Like any major metropolitan city, Houston has more places to eat than you'll ever have time for. No matter the type or size or price range, Houston has it all. Here are a handful of restaurants we've tried during our visits to Houston. Bon appétit!
The Spindletop is located on the 34th floor of the Hyatt Regency Houston. I believed the name comes from its design, which appears to be a spindle shape. And the restaurant (at the top of the building!) revolves once every 45 minutes. I later learned there’s more to the name.
The hotel concierge said to find the elevator with the picture of the restaurant. That was easy!
The Spindletop Express is the hotel’s glass-enclosed elevator, which takes guests up 34 stories to the restaurant and gives them a great view of the city.
As we stepped off the elevator, we felt the curve of the restaurant and saw it had a superb view of the city. Spindletop opened in 1972 and quickly gained notoriety for its revolving dining room, the first of its kind in the city.
The name Spindletop isn’t only about the shape of the revolving restaurant. On January 10, 1901, Spindletop Hill in nearby Beaumont, Texas, burst with black gold, creating the biggest oil boom in America and putting Houston on the map in a big way. Beaumont leaped to international fame when the Lucas Gusher spewed oil on Spindletop Hill, located just south of town. Many oil companies started in Beaumont, including The Texas Company (Texaco), Gulf Oil Corporation (Chevron), and Humble Oil (ExxonMobil). To better appreciate the history of oil in Texas, read our reviews of Spindletop Hill and Beaumont, Texas.
I asked the concierge for a nice table and did we get one! Rose petals awaited Madeline on the table. The service at the Spindletop Restaurant is exceptional. If you are a guest of the hotel, you should use the concierge or other staff to assist you in getting a nice view. I didn’t see a table, however, that did not have a nice view. The outer tables were next to the windows. The inner tables looked out the windows from a raised level.
The menu is smaller than some other restaurants. Still, we felt there was something for everyone. Madeline doesn’t love seafood, but she was willing to try some.
We ordered a Caesar salad that was braised first, and then topped with all the yummy stuff. It was delicious and plan to make something similar at home. But I don’t have the skill of Spindletop’s chef!
They had a nice wine selection. It wasn’t overwhelming to where you feel like you should have gone to wine school instead of college.
I wanted to try the seafood and was intrigued by their Spindletop’s seafood pot. This dish seemed like a southern version of French-style bouillabaisse soup. The chef knows what to do with this dish. I loved it. I thought it might not be enough food for dinner. However, it wasn’t soup at all. There was a sauce with peppers and wine that served as the broth at the bottom of the pot. The pot was chock full of fish. There were mussels, crab, lobster, redfish, whitefish and more. You can get a side of rice; I used it to soak up the broth. What a terrific dish. It had plenty of food as an entrée, so I felt full after eating this signature dish.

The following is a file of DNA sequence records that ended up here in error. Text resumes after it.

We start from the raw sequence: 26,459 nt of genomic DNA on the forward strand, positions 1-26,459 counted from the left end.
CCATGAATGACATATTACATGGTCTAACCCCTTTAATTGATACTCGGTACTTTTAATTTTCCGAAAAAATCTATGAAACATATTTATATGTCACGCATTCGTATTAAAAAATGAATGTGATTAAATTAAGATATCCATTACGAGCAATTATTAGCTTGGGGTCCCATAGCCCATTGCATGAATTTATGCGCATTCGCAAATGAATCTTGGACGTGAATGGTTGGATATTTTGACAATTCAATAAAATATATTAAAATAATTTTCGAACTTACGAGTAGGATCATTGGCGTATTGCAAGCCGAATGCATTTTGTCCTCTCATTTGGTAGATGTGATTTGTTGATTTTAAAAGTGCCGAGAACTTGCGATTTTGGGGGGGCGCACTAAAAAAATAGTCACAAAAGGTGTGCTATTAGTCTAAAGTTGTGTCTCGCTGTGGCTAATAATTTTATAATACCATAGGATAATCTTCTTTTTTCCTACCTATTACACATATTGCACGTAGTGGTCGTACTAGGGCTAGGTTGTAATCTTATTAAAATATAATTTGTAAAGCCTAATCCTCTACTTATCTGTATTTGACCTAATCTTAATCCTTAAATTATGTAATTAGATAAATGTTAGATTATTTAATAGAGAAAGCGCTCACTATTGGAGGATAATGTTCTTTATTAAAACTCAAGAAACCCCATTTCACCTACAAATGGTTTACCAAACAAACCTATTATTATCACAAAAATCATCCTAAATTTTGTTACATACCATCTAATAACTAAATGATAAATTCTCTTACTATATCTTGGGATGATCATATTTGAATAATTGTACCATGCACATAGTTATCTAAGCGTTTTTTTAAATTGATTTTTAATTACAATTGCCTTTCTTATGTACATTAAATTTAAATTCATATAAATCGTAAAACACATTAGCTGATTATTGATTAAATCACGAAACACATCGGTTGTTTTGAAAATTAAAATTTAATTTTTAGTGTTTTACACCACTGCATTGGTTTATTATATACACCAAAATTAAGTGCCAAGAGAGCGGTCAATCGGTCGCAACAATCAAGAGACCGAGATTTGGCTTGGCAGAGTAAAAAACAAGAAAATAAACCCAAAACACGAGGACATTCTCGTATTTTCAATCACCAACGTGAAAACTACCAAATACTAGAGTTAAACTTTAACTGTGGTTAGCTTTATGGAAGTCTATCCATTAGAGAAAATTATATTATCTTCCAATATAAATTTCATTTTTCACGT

Madeline had the surf and turf selection that included filet and Shrimp Scampi. She loved it.
All the while, the restaurant was revolving once every 45 minutes. Madeline had to put down her fork to take photographs from time to time. She even captured a swirl of light illustrating the Spindletop revolutions. And two sleek skyscrapers caught our eyes.
Our server, Mario, took great care of us all evening. He was engaging and attentive despite his young age. He said he started in food service and hospitality because of his mom, Julia. She was with Hyatt for more than 40 years and is still quite active.
We also were lucky to meet Chef Joe, who took time out from a very hectic evening to say hello and talk a bit about how he prepared his food. He told us he mixes three or four different peppers together to make the broth for the seafood pot. It had a warm and spicy feeling but not too hot. It was tasty! I know I can’t make it like Chef Joe, so I guess I’ll have to go back!
Mario surprised us with dessert. Perhaps he and Chef Joe worked together. Even though we professed we were full, Mario brought out a wonderfully light dessert that we shared.
Sometimes at revolving restaurants, the view is great, but the food isn’t. At Spindletop, you can go just for the food and be happy. The view is a lovely bonus. And the service is the cherry on top.
If you enjoy seafood, the menu features plenty. However, there were plenty of other menu items to enjoy. Madeline is not a seafood lover, but she approved of her meal!
Sam’s is in the Hyatt Regency Houston Intercontinental. I’m guessing Sam’s is named after Sam Houston, the city’s namesake. Sam Houston is a very big deal all over Texas as he was a major historical figure. He fought for Texas’ independence from Mexico and was its first president.
We had quite a few meals in this restaurant, more for breakfast than dinner. The food here is excellent and the service is down-home friendly. For dinner, Madeline and I both had dinner salads. I was worried it wouldn’t be enough food. But the large bowl of salad presented was more than enough food. Though Madeline was determined to eat most of her salad, she had difficulty getting to the bottom of the bowl.
For breakfast, the hotel offers a nice buffet with a chef cooking your eggs to order. In addition, they had plenty of local favorites that changed daily. We saw migas, carnitas, salsa and many other local delicacies, along with more traditional choices like pancakes, bacon, potatoes, eggs benedict, fruit and muffins.
We enjoyed Sam’s Restaurant and felt that the food quality and service were both excellent.
Kirby's Prime Steakhouse